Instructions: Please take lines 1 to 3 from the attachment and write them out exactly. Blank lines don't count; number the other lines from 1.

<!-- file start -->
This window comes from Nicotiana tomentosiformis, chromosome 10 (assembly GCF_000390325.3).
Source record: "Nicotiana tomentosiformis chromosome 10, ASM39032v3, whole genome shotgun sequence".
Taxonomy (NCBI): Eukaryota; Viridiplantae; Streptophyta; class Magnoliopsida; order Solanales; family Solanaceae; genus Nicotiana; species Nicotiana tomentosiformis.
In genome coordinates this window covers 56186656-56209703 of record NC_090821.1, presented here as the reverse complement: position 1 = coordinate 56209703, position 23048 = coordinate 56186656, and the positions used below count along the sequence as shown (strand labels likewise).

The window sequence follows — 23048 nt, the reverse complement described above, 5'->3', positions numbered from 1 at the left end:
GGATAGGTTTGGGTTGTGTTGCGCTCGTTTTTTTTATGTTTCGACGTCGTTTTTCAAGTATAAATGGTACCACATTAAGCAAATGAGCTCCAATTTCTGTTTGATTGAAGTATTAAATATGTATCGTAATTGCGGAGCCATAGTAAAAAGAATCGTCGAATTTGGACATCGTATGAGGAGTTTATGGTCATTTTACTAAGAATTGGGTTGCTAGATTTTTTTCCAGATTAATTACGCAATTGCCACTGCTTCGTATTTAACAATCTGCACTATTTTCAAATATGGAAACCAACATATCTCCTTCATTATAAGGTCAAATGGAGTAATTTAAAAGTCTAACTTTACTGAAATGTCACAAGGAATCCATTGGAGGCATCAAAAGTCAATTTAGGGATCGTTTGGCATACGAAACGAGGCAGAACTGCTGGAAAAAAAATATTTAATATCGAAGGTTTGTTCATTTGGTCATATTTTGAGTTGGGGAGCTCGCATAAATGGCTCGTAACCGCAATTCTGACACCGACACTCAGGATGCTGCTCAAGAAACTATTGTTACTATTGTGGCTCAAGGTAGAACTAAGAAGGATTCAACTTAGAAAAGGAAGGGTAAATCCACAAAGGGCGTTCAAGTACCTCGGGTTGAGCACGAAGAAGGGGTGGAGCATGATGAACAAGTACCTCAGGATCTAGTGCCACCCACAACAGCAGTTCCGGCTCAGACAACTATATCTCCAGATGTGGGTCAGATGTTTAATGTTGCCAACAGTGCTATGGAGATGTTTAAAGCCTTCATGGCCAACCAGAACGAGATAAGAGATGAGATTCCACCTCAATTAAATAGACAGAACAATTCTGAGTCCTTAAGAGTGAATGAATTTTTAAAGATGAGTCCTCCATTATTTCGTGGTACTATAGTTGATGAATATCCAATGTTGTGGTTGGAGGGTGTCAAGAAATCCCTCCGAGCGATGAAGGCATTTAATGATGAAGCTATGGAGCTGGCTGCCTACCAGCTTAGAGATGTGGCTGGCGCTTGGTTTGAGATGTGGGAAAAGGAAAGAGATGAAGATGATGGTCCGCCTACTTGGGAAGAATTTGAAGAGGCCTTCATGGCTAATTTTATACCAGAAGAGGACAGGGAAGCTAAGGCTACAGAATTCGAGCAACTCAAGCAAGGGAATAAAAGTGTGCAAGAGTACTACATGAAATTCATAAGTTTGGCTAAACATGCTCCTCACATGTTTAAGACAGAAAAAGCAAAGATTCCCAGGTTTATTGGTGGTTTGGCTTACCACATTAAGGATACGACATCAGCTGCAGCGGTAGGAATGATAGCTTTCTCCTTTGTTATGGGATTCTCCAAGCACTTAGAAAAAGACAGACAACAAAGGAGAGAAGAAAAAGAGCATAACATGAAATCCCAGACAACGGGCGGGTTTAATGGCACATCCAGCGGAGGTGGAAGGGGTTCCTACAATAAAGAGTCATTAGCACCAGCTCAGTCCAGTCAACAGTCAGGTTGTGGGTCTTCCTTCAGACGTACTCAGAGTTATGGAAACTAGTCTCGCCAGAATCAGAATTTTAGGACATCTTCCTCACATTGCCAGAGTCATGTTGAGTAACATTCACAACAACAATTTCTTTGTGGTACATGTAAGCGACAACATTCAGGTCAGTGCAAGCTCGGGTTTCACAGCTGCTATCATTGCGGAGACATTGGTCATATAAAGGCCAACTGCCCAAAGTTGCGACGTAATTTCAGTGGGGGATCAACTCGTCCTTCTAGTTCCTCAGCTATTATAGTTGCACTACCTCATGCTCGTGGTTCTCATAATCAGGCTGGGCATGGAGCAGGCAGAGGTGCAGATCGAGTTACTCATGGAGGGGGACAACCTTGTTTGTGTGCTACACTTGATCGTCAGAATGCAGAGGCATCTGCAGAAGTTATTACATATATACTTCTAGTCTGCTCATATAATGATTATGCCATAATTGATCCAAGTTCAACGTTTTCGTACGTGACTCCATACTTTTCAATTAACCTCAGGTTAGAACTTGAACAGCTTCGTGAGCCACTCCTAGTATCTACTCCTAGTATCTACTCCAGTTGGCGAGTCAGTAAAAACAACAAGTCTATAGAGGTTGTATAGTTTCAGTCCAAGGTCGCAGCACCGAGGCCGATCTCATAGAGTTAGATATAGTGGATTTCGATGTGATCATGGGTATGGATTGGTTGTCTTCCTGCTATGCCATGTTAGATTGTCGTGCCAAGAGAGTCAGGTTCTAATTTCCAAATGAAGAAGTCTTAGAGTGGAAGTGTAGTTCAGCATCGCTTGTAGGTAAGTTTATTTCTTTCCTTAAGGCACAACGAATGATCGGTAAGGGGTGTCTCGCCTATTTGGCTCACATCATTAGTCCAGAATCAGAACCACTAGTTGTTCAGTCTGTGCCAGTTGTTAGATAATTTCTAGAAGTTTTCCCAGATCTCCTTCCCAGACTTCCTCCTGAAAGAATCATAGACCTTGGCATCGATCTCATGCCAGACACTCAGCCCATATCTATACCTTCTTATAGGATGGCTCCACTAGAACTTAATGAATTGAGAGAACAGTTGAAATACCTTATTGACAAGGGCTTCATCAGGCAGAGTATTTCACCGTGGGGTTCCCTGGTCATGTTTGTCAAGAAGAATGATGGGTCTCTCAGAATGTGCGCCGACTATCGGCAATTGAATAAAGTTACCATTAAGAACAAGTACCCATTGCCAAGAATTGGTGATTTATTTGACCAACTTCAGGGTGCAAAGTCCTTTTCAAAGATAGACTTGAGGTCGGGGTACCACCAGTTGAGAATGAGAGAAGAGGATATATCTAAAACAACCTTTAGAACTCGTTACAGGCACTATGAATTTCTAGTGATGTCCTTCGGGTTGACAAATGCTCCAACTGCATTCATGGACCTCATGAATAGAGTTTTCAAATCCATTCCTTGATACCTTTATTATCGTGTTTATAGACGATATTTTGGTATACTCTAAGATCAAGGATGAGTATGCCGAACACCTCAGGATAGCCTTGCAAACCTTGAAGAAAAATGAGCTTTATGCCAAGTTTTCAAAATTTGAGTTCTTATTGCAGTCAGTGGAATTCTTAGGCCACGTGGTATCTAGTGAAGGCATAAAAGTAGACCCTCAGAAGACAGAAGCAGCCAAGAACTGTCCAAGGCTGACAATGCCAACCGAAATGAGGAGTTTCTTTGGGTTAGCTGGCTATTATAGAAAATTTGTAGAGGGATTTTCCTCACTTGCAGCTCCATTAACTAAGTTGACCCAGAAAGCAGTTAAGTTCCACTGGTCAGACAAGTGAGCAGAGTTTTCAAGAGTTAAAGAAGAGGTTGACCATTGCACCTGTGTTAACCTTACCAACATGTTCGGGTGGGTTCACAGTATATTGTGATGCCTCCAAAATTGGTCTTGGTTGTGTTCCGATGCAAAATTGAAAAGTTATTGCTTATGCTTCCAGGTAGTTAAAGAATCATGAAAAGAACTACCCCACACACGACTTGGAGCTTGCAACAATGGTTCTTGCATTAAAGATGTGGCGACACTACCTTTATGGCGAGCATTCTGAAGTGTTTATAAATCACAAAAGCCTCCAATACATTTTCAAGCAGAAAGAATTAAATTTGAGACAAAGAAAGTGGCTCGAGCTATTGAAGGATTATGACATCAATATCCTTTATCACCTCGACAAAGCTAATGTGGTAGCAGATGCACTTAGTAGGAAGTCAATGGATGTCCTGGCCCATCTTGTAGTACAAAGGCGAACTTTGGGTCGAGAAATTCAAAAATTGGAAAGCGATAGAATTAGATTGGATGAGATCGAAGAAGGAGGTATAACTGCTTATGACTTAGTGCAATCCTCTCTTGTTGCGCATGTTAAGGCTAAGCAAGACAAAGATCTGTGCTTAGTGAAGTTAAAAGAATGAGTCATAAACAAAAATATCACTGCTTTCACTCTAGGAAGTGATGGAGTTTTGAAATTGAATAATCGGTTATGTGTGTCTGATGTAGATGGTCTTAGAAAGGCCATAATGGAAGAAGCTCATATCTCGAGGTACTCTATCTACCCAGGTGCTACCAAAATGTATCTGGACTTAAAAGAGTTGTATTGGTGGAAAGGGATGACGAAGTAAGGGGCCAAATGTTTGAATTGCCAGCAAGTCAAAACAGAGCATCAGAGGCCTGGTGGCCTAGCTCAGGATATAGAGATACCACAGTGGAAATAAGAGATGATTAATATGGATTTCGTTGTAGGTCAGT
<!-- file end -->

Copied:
This window comes from Nicotiana tomentosiformis, chromosome 10 (assembly GCF_000390325.3).
Source record: "Nicotiana tomentosiformis chromosome 10, ASM39032v3, whole genome shotgun sequence".
Taxonomy (NCBI): Eukaryota; Viridiplantae; Streptophyta; class Magnoliopsida; order Solanales; family Solanaceae; genus Nicotiana; species Nicotiana tomentosiformis.